Eighth Circuit Seals Published (Printed) Opinion, Later Grants Our Motion to Unseal
In 2014, the Eighth Circuit decided Hemminghaus v. Missouri, which was published in print at 756 F.3d 1100:
Hemminghaus worked as a court reporter for then Missouri circuit judge Gary M. Gaertner Jr. from October 2006 until April 2009. Hemminghaus complains Judge Gaertner fired her because she asked for leave from work to care for her children, whom she suspected had been abused by their nanny, and because she criticized the St. Louis Police Department and the county prosecutor for not pursuing criminal charges against the nanny. Hemminghaus filed claims against the State of Missouri (the State) for violating § 102(a) of the Family Medical Leave Act (FMLA), 29 U.S.C. § 2612(a), and against Judge Gaertner, pursuant to 42 U.S.C. § 1983, for retaliating against her for exercising her First Amendment right to free speech. The district court granted summary judgment in favor of Judge Gaertner and the State on all claims. With appellate jurisdiction under 28 U.S.C. § 1291, we affirm.
The case became part of the law of the Eighth Circuit, and has been cited by 20 other cases. But then, on June 22, 2020, the plaintiff filed a sealed motion to seal the opinion; and on the next day, the court agreed:
Appellant’s pro se motion to seal the opinion in this matter is granted. The opinion will be removed from the court’s web site, and the clerk will notify the publishers of the court’s opinions that the opinion has been sealed.
Of course, the sealing of the opinion could do nothing about the opinion in F.3d, or on CD-ROMs and the like. But the point of the sealing was likely to get various caselaw repositories to remove it; the exact justification is unknown because the motion to seal was sealed, but it seems likely—judging from the 2014 opinion—that it has to do with the mention of the alleged abuse of the children. (Though the children aren’t mentioned by their full names, the plaintiff’s last name is uncommon enough that some people searching for the children’s names might come across the opinion.) Many such repositories do indeed remove opinions when they see sealing orders, though they aren’t legally obligated by those orders. And Westlaw, one of the main research services for lawyers, did so in this case.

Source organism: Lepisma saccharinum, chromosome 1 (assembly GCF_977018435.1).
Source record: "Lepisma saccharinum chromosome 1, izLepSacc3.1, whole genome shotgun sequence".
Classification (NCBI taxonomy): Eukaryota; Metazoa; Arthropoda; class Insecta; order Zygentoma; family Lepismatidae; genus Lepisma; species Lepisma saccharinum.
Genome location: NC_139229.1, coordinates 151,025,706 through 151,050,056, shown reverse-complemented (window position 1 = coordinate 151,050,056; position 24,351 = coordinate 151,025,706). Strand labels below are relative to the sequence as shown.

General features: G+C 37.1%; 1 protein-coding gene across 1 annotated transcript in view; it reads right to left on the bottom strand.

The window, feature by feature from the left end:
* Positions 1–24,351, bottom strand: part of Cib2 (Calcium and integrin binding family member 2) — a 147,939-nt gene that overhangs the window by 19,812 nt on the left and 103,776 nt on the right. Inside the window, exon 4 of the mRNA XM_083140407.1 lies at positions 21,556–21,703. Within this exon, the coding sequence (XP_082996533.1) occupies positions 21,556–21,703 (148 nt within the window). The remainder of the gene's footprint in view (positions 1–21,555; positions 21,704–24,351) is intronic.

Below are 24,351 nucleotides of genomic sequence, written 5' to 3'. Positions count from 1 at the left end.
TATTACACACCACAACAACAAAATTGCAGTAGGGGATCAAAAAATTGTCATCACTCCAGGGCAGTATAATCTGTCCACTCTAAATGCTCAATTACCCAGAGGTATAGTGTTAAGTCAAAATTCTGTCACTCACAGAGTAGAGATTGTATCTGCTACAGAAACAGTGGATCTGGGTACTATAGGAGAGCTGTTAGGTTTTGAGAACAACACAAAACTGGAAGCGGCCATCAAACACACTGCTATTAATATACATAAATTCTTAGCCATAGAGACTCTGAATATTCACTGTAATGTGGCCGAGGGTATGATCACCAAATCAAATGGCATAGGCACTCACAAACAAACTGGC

But such partial vanishing of binding caselaw, I think, can’t be right, for reasons that Nebraska lawyer David Alan Domina, Prof. Mark Kende (Drake University Law School), Prof. Raleigh Hannah Levine (Mitchell Hamline School of Law), Prof. Steven Morrison (University of North Dakota School of Law), the Electronic Frontier Foundation, and I explained in a motion to intervene and unseal that we filed—and that the court just granted this morning. (Many thanks to my fellow movants for participating, and to UCLA School of Law student Ryan Maister, who worked on the brief.) Here is the heart of the argument:
The 2014 opinion in this case remains binding precedent in this Circuit. It has never been withdrawn or overruled, and there appears to be no basis for thus stripping it of legal force. But is has been removed from public view and largely from public access.
No extraordinary justification (such as national security) is apparent for this removal. Yet the opinion has been sealed, and Westlaw and Lexis have been encouraged to remove it from their databases. (Westlaw has done so, though Lexis has not yet.) Such fractured access by the bench and bar to the opinion w
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